So you’re probably wondering, why not raise the aircraft even higher so that the new Engines could fit under the wing? The issue with this lies in the fact that every change to an aircrafts airframe design is prohibitively expensive for aircraft manufacturers, as it costs both money and a huge amount of time in research and development. This is the reason why even modern Boeing 737s built today still have paper checklists rather than electronic ones and still have the same window and door design as 50 years ago! If a design change does not cause significant improvements in efficiency and cost, it simply is not worth it.

Unfortunately, the effect of the new Engines on the aerodynamics of the airframe proved to be disastrous. Looking at Figure 6, you can see that when an aircraft is climbing, the rate and success of the climb depends on how and where the moments of the aircraft are acting in relation to the centre of mass. We can see that in order to maintain the angle and direction of the plane (i.e. keep the moments balanced from the centre of gravity), the vertical moment of Thrust at distance x plus the vertical moment of the rear elevator force R at distance y from must be equal to the vertical moment of Lift L at distance z. Mathematically we can write this as:

Figure 4 [9]: A free body diagram of an aircraft climbing at an angle θ. Note that this is a drawing of a Spitfire, not a 737!

By mounting the aircraft engines further forward, we reduce the distance (x) of the engines from the centre of mass. At the same angle, our equation now becomes an inequality (as x is reduced):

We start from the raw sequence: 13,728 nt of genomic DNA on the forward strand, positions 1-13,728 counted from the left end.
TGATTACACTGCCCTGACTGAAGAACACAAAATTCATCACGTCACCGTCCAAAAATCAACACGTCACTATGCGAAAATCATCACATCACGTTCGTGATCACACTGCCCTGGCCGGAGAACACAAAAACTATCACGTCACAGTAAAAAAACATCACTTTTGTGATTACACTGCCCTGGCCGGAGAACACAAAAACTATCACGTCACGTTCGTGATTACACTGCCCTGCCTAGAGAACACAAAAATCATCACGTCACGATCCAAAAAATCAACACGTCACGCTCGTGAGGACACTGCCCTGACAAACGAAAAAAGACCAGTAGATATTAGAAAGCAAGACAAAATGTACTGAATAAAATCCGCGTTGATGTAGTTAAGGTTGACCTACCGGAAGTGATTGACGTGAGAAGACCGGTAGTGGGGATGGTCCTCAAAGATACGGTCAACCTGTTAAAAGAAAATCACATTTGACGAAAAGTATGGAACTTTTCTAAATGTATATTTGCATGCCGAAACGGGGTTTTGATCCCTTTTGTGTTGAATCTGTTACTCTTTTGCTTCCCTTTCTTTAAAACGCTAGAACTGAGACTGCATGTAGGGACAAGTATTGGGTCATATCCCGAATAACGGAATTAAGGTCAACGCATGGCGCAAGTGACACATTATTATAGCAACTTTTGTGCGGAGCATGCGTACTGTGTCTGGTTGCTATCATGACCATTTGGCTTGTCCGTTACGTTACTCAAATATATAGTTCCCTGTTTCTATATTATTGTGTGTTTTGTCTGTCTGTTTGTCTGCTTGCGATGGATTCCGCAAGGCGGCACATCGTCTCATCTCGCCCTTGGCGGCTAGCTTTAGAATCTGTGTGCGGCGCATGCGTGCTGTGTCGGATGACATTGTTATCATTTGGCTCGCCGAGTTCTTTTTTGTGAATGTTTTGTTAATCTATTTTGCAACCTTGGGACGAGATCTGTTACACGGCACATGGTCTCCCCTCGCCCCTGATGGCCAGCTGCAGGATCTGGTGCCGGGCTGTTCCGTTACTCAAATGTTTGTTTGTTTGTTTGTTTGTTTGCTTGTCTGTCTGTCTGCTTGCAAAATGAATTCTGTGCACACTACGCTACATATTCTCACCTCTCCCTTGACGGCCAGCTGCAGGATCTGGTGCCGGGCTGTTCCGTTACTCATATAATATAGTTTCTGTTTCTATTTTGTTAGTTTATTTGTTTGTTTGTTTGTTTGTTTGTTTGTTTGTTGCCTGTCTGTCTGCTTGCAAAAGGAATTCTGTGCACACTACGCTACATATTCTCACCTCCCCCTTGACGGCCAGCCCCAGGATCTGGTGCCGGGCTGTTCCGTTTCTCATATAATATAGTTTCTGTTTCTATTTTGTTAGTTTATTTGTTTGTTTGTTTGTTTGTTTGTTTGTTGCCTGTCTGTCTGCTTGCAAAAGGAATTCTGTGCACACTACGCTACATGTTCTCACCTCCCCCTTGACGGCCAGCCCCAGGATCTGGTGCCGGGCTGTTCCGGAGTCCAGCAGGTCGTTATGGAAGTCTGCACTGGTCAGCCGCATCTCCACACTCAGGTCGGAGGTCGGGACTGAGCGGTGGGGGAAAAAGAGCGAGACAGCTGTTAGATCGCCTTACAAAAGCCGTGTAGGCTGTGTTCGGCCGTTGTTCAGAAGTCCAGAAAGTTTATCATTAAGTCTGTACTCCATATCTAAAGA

Assuming that we maintain the same Thrust, Lift and Elevator settings, the plane will naturally move to a balanced position via a resultant clockwise moment. The only way this will occur however is if the angle θ increases. As you can see from the above equation, this will increase the moment created by the Engines Thrust allowing the moments to be balanced again.

We therefore come to main engineering design flaw of the Boeing 737 Max: the angle θ would increase when the plane was climbing and thus the plane would continuously pitch up, making the plane unstable. The major issue with this is that if the thrust was low enough, it would substantially increase the risk of stalling at thrust levels where stalling should not occur! To combat this issue, Boeing created the software system MCAS that would use sensors to determine when the aircraft was pitching up and electronically control the rear elevators to pitch the plane down (thus increasing the force R in our equation).